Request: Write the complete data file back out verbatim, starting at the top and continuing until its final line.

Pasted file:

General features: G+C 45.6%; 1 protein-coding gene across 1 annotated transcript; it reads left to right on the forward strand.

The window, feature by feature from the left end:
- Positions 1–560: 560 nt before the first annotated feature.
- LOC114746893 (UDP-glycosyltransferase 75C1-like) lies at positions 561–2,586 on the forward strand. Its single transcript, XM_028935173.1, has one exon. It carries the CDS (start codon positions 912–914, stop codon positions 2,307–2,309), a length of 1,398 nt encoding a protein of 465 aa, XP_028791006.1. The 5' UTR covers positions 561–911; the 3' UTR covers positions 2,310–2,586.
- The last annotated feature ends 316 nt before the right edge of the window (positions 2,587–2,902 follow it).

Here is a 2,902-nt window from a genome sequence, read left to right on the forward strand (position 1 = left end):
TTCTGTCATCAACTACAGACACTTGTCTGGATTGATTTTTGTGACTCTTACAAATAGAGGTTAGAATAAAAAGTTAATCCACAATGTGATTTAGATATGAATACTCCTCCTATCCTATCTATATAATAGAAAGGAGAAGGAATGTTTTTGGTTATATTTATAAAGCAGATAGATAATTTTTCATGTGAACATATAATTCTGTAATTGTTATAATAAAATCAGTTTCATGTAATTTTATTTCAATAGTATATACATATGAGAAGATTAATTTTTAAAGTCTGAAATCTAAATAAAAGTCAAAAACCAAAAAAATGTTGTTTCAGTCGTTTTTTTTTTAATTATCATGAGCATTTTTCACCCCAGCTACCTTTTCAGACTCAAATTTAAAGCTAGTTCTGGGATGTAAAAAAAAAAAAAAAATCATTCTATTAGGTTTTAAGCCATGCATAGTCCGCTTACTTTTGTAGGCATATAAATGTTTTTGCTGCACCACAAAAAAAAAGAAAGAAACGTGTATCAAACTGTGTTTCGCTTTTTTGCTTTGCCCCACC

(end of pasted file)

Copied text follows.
General features: G+C 45.6%; 1 protein-coding gene across 1 annotated transcript; it reads left to right on the forward strand.

The window, feature by feature from the left end:
- Positions 1–560: 560 nt before the first annotated feature.
- LOC114746893 (UDP-glycosyltransferase 75C1-like) lies at positions 561–2,586 on the forward strand. Its single transcript, XM_028935173.1, has one exon. It carries the CDS (start codon positions 912–914, stop codon positions 2,307–2,309), a length of 1,398 nt encoding a protein of 465 aa, XP_028791006.1. The 5' UTR covers positions 561–911; the 3' UTR covers positions 2,310–2,586.
- The last annotated feature ends 316 nt before the right edge of the window (positions 2,587–2,902 follow it).

Here is a 2,902-nt window from a genome sequence, read left to right on the forward strand (position 1 = left end):
TTCTGTCATCAACTACAGACACTTGTCTGGATTGATTTTTGTGACTCTTACAAATAGAGGTTAGAATAAAAAGTTAATCCACAATGTGATTTAGATATGAATACTCCTCCTATCCTATCTATATAATAGAAAGGAGAAGGAATGTTTTTGGTTATATTTATAAAGCAGATAGATAATTTTTCATGTGAACATATAATTCTGTAATTGTTATAATAAAATCAGTTTCATGTAATTTTATTTCAATAGTATATACATATGAGAAGATTAATTTTTAAAGTCTGAAATCTAAATAAAAGTCAAAAACCAAAAAAATGTTGTTTCAGTCGTTTTTTTTTTAATTATCATGAGCATTTTTCACCCCAGCTACCTTTTCAGACTCAAATTTAAAGCTAGTTCTGGGATGTAAAAAAAAAAAAAAAATCATTCTATTAGGTTTTAAGCCATGCATAGTCCGCTTACTTTTGTAGGCATATAAATGTTTTTGCTGCACCACAAAAAAAAAGAAAGAAACGTGTATCAAACTGTGTTTCGCTTTTTTGCTTTGCCCCACC